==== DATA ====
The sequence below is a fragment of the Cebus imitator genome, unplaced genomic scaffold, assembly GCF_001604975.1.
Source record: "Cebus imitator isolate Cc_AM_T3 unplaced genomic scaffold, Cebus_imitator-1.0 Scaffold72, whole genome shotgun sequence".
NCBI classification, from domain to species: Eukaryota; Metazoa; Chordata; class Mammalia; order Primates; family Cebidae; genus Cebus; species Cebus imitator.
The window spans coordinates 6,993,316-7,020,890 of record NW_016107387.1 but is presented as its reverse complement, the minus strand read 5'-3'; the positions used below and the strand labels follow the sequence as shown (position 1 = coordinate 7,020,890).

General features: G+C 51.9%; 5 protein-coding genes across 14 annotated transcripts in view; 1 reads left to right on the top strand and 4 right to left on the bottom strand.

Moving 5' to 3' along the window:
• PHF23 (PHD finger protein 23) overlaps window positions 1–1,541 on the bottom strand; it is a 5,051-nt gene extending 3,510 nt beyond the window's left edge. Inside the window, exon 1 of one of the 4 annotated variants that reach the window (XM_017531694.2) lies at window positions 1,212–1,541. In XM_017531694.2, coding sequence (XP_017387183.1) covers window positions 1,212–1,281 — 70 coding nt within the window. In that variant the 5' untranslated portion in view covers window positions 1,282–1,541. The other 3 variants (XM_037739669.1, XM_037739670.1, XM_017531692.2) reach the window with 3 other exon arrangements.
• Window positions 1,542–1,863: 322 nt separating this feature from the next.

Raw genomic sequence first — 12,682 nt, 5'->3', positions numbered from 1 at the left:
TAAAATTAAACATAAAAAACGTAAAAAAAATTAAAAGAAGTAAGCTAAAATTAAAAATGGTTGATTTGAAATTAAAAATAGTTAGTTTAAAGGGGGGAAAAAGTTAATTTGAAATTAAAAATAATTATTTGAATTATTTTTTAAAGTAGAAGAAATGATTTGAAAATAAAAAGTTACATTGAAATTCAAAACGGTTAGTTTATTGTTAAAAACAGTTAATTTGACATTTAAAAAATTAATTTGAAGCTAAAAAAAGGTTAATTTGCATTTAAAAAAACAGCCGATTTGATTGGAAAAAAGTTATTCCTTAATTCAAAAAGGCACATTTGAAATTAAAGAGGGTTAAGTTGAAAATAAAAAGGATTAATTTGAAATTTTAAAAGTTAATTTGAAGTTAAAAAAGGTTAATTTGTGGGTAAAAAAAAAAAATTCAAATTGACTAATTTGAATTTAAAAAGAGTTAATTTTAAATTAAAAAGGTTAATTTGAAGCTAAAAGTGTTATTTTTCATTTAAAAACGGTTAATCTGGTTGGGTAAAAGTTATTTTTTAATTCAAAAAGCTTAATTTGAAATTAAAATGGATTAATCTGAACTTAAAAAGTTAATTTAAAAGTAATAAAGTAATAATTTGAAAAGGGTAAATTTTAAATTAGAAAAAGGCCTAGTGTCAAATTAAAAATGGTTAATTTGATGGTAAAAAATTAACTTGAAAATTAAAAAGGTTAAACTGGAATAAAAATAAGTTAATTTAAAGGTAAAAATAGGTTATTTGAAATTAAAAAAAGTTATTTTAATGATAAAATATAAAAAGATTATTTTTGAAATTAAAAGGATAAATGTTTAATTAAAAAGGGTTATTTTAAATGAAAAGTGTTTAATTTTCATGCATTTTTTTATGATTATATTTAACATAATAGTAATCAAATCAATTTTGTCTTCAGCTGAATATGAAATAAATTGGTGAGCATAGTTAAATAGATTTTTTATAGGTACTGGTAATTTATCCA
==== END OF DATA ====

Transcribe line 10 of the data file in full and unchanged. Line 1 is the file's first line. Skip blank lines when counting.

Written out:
TAAAATTAAACATAAAAAACGTAAAAAAAATTAAAAGAAGTAAGCTAAAATTAAAAATGGTTGATTTGAAATTAAAAATAGTTAGTTTAAAGGGGGGAAAAAGTTAATTTGAAATTAAAAATAATTATTTGAATTATTTTTTAAAGTAGAAGAAATGATTTGAAAATAAAAAGTTACATTGAAATTCAAAACGGTTAGTTTATTGTTAAAAACAGTTAATTTGACATTTAAAAAATTAATTTGAAGCTAAAAAAAGGTTAATTTGCATTTAAAAAAACAGCCGATTTGATTGGAAAAAAGTTATTCCTTAATTCAAAAAGGCACATTTGAAATTAAAGAGGGTTAAGTTGAAAATAAAAAGGATTAATTTGAAATTTTAAAAGTTAATTTGAAGTTAAAAAAGGTTAATTTGTGGGTAAAAAAAAAAAATTCAAATTGACTAATTTGAATTTAAAAAGAGTTAATTTTAAATTAAAAAGGTTAATTTGAAGCTAAAAGTGTTATTTTTCATTTAAAAACGGTTAATCTGGTTGGGTAAAAGTTATTTTTTAATTCAAAAAGCTTAATTTGAAATTAAAATGGATTAATCTGAACTTAAAAAGTTAATTTAAAAGTAATAAAGTAATAATTTGAAAAGGGTAAATTTTAAATTAGAAAAAGGCCTAGTGTCAAATTAAAAATGGTTAATTTGATGGTAAAAAATTAACTTGAAAATTAAAAAGGTTAAACTGGAATAAAAATAAGTTAATTTAAAGGTAAAAATAGGTTATTTGAAATTAAAAAAAGTTATTTTAATGATAAAATATAAAAAGATTATTTTTGAAATTAAAAGGATAAATGTTTAATTAAAAAGGGTTATTTTAAATGAAAAGTGTTTAATTTTCATGCATTTTTTTATGATTATATTTAACATAATAGTAATCAAATCAATTTTGTCTTCAGCTGAATATGAAATAAATTGGTGAGCATAGTTAAATAGATTTTTTATAGGTACTGGTAATTTATCCA